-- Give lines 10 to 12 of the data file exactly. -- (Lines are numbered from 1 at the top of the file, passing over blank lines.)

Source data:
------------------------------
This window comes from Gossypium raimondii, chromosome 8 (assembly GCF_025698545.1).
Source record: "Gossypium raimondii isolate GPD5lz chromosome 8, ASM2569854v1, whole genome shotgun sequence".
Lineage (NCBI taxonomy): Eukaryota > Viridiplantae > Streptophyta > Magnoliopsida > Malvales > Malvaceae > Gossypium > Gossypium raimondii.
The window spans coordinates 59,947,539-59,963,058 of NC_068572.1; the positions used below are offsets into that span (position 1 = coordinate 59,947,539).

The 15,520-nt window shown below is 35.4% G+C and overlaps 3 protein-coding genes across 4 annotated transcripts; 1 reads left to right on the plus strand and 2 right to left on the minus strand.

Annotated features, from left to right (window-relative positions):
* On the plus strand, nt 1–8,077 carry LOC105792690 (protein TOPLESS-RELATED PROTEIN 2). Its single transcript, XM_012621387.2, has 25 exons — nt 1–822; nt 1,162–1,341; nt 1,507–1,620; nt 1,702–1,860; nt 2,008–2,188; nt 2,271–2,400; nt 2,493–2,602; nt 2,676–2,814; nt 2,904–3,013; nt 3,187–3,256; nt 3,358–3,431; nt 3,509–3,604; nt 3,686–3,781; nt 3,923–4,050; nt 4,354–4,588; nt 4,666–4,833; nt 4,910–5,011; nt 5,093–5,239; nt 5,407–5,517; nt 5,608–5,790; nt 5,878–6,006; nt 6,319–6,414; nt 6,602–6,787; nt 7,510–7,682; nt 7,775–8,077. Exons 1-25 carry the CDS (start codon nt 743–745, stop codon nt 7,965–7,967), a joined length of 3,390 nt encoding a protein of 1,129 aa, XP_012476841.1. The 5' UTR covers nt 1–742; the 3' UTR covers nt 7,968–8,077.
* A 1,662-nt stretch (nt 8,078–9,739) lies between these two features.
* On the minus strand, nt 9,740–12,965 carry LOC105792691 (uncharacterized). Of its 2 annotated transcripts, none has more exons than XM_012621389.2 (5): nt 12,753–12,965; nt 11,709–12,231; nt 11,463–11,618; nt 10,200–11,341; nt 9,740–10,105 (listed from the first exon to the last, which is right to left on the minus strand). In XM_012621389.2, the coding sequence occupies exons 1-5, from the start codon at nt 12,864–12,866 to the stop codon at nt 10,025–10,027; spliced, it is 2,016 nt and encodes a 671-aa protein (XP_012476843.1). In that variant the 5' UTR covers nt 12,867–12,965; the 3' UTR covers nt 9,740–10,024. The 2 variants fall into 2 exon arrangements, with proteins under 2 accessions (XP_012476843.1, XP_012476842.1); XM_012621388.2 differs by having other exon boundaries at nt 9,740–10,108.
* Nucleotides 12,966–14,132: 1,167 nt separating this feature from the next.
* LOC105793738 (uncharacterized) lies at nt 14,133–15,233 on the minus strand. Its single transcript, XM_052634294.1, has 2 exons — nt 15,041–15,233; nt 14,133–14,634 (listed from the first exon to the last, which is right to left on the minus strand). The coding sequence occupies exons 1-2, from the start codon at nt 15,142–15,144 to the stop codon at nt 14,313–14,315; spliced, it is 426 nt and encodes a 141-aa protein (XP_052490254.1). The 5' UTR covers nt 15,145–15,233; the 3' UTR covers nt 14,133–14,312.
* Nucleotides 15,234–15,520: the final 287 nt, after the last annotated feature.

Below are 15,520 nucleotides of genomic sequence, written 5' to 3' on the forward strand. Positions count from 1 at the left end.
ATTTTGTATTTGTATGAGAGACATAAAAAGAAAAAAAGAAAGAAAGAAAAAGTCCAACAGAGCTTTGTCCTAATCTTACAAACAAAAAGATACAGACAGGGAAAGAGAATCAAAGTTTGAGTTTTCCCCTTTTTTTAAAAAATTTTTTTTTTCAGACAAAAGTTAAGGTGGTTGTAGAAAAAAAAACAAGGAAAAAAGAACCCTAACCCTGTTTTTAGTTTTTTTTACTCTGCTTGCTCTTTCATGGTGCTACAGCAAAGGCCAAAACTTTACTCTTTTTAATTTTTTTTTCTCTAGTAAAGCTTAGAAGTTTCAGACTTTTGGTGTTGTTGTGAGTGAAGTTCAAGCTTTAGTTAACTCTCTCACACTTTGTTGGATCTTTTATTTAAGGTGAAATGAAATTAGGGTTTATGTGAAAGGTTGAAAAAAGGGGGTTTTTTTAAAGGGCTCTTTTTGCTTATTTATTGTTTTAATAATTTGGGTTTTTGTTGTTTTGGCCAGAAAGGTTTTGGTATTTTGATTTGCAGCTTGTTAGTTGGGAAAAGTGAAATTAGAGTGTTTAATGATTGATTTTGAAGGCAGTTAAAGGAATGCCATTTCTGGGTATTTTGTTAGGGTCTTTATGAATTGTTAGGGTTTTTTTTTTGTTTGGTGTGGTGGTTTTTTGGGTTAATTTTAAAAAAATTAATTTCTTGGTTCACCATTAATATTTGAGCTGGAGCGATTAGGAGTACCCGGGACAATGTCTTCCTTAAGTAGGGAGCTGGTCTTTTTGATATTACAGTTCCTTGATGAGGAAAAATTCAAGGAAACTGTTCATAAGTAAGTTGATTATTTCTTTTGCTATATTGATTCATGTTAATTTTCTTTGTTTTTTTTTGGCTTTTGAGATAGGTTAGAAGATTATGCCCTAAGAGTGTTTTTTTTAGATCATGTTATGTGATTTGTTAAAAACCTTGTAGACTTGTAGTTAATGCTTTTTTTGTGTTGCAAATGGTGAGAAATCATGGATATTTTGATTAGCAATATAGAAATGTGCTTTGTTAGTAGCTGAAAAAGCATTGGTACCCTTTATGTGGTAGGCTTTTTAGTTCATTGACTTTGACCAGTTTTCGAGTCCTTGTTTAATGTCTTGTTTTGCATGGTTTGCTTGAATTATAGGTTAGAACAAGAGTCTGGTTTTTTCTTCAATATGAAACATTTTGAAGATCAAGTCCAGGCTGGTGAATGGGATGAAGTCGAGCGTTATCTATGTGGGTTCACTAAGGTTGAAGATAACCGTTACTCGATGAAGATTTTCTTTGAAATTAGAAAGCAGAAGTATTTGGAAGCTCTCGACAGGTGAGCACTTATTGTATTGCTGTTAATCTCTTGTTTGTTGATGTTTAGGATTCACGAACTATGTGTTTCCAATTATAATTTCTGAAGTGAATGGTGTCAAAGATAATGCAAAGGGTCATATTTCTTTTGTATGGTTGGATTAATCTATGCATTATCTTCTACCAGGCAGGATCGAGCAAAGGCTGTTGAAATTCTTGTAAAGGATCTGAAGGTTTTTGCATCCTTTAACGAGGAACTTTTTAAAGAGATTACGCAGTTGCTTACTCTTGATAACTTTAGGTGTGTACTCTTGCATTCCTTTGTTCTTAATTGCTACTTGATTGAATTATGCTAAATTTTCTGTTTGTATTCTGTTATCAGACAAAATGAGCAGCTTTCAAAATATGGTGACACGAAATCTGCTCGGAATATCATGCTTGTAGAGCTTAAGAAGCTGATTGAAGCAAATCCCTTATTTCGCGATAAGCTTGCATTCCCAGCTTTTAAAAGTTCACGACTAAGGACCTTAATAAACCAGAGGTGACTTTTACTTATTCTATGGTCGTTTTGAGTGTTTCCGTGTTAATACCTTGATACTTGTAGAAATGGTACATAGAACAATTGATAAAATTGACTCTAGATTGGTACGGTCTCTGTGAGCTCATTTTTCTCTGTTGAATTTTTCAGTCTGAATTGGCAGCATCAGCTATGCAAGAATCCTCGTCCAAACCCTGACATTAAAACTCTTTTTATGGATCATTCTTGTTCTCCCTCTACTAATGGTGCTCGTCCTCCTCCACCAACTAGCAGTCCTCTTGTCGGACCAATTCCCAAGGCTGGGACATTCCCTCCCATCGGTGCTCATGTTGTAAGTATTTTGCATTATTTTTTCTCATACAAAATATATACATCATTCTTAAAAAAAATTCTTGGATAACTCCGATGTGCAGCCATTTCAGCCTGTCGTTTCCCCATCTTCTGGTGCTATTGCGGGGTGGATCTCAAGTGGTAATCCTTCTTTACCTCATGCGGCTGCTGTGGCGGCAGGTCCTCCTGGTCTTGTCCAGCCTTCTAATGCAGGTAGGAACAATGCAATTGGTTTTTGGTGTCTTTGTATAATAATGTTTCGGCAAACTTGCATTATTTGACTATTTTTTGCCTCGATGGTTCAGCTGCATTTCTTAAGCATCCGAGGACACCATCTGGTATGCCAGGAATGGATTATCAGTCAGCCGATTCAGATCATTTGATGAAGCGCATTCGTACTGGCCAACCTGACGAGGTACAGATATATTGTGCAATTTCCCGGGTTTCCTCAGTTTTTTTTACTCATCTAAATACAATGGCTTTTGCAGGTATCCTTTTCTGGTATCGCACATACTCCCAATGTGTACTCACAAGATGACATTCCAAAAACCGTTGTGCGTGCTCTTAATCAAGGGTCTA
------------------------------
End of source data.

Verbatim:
* Nucleotides 12,966–14,132: 1,167 nt separating this feature from the next.
* LOC105793738 (uncharacterized) lies at nt 14,133–15,233 on the minus strand. Its single transcript, XM_052634294.1, has 2 exons — nt 15,041–15,233; nt 14,133–14,634 (listed from the first exon to the last, which is right to left on the minus strand). The coding sequence occupies exons 1-2, from the start codon at nt 15,142–15,144 to the stop codon at nt 14,313–14,315; spliced, it is 426 nt and encodes a 141-aa protein (XP_052490254.1). The 5' UTR covers nt 15,145–15,233; the 3' UTR covers nt 14,133–14,312.
* Nucleotides 15,234–15,520: the final 287 nt, after the last annotated feature.